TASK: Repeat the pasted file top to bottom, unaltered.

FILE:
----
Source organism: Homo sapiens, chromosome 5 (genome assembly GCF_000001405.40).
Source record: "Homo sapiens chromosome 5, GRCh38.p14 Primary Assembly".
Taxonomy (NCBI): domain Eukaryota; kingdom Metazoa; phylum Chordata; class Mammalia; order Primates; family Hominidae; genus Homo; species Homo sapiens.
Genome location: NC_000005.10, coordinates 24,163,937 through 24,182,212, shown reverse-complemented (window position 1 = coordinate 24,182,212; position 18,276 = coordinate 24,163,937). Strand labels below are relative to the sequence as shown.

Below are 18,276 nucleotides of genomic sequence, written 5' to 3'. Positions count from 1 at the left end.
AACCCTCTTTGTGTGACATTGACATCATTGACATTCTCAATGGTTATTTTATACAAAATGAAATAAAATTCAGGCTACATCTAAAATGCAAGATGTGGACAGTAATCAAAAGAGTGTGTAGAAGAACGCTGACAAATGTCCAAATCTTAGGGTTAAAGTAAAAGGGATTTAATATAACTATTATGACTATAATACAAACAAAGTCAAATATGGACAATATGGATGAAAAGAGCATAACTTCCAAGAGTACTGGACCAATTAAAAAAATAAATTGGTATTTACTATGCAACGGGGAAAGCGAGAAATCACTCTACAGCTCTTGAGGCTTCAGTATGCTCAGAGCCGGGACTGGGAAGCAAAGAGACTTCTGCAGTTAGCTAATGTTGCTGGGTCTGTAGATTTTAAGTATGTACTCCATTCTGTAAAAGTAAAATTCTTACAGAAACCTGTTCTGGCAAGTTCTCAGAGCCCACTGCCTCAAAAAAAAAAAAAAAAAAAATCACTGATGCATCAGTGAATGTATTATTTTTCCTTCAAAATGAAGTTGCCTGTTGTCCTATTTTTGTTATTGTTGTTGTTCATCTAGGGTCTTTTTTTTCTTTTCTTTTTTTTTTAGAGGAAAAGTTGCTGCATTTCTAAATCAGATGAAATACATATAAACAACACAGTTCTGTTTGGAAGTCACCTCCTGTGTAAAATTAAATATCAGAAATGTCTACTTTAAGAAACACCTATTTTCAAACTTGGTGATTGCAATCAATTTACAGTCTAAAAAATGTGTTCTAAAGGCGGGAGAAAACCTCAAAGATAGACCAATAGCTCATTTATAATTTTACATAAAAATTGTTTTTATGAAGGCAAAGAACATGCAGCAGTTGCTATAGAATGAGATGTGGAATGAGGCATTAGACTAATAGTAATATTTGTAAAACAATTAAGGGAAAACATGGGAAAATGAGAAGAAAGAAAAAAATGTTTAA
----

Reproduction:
Source organism: Homo sapiens, chromosome 5 (genome assembly GCF_000001405.40).
Source record: "Homo sapiens chromosome 5, GRCh38.p14 Primary Assembly".
Taxonomy (NCBI): domain Eukaryota; kingdom Metazoa; phylum Chordata; class Mammalia; order Primates; family Hominidae; genus Homo; species Homo sapiens.
Genome location: NC_000005.10, coordinates 24,163,937 through 24,182,212, shown reverse-complemented (window position 1 = coordinate 24,182,212; position 18,276 = coordinate 24,163,937). Strand labels below are relative to the sequence as shown.

Below are 18,276 nucleotides of genomic sequence, written 5' to 3'. Positions count from 1 at the left end.
AACCCTCTTTGTGTGACATTGACATCATTGACATTCTCAATGGTTATTTTATACAAAATGAAATAAAATTCAGGCTACATCTAAAATGCAAGATGTGGACAGTAATCAAAAGAGTGTGTAGAAGAACGCTGACAAATGTCCAAATCTTAGGGTTAAAGTAAAAGGGATTTAATATAACTATTATGACTATAATACAAACAAAGTCAAATATGGACAATATGGATGAAAAGAGCATAACTTCCAAGAGTACTGGACCAATTAAAAAAATAAATTGGTATTTACTATGCAACGGGGAAAGCGAGAAATCACTCTACAGCTCTTGAGGCTTCAGTATGCTCAGAGCCGGGACTGGGAAGCAAAGAGACTTCTGCAGTTAGCTAATGTTGCTGGGTCTGTAGATTTTAAGTATGTACTCCATTCTGTAAAAGTAAAATTCTTACAGAAACCTGTTCTGGCAAGTTCTCAGAGCCCACTGCCTCAAAAAAAAAAAAAAAAAAAATCACTGATGCATCAGTGAATGTATTATTTTTCCTTCAAAATGAAGTTGCCTGTTGTCCTATTTTTGTTATTGTTGTTGTTCATCTAGGGTCTTTTTTTTCTTTTCTTTTTTTTTTAGAGGAAAAGTTGCTGCATTTCTAAATCAGATGAAATACATATAAACAACACAGTTCTGTTTGGAAGTCACCTCCTGTGTAAAATTAAATATCAGAAATGTCTACTTTAAGAAACACCTATTTTCAAACTTGGTGATTGCAATCAATTTACAGTCTAAAAAATGTGTTCTAAAGGCGGGAGAAAACCTCAAAGATAGACCAATAGCTCATTTATAATTTTACATAAAAATTGTTTTTATGAAGGCAAAGAACATGCAGCAGTTGCTATAGAATGAGATGTGGAATGAGGCATTAGACTAATAGTAATATTTGTAAAACAATTAAGGGAAAACATGGGAAAATGAGAAGAAAGAAAAAAATGTTTAA